Beginner’s guide to Röyksopp

The Norwegian duo have been floating around on the electronic music scene for about fifteen years now, reinventing themselves with each album and constantly creating something truly special. Despite only having a handful of albums to their name, they are already one of the most influential acts in the world.

Key moments

The early singles Eple and So Easy (remember the baby advert?) as well as a lot of quite bonkers and beautiful videos. Most recently they hit the top spot back in Norway and also on the Chart for stowaways with Susanne Sundfør singing on the lovely Running to the Sea.

Where to start

In the absence of a compilation, you should probably work through Röyksopp in chronological order, starting with Melody AM (2001). That’s about as chilled as they come, which may mean you like that album the best, or if you like your electronic music to be aggressive and inventive then you might think they get better and better with each release.

What to buy

Follow up Melody AM with The Understanding (2005), and then take a brief side-step for the fantastic live album Röyksopp’s Night Out (2006). Then move on to the essential Junior (2009) to see how their sound has evolved.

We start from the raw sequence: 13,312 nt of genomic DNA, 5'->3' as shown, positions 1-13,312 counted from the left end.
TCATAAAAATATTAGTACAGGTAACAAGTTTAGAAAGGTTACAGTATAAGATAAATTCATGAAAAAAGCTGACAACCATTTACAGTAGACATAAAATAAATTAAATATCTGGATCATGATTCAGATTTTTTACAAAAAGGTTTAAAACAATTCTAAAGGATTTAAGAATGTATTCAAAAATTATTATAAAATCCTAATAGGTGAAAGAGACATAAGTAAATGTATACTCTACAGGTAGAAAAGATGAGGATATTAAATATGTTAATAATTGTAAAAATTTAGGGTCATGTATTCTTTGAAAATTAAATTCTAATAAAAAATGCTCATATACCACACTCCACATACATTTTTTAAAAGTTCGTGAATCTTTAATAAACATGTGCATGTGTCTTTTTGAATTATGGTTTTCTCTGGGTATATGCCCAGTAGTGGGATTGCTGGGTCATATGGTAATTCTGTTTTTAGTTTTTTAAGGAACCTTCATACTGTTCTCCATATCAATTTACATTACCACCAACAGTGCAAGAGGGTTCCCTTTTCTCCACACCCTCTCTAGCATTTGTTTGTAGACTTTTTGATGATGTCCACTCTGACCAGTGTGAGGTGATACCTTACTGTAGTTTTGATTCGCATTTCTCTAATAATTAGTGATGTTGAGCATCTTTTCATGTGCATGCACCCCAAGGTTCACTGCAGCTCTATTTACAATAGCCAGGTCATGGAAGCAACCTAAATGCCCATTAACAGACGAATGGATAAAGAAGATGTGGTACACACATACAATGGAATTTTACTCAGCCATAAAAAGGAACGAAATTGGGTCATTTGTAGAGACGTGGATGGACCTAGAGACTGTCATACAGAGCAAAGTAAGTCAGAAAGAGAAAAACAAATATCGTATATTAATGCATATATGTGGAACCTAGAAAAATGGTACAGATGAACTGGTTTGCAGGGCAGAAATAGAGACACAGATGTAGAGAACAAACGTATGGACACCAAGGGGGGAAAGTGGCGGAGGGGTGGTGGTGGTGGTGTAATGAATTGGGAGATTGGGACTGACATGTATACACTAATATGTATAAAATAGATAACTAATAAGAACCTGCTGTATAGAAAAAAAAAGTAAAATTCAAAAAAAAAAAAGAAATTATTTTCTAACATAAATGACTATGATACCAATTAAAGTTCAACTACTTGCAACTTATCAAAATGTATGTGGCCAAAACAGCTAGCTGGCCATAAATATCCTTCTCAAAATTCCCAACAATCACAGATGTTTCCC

Don’t bother with

The super-chilled Senior (2010) is definitely worth hearing, but wait until you’re completely ready. Don’t delve too far into the singles though, unless endless dull remixes are your bag.

Hidden treasure

Among the many dull remixes are some very fine ones. The single version (Someone Else’s Remix) of Remind Me from 2002 is the essential one, and is totally exceptional, as is the Istanbul Forever Take of Poor Leno (2001). Both are by Röyksopp themselves. The collection of Tracks of the Month which can be downloaded free from their website yield some very exciting surprises.

For stowaways

3 thoughts on “Beginner’s guide to Röyksopp

  1. Pingback: The complete beginner’s guide | Music for stowaways

  2. Pingback: Röyksopp – Röyksopp’s Night Out | Music for stowaways

  3. Pingback: Begin again – revisiting the beginner’s guides | Music for stowaways

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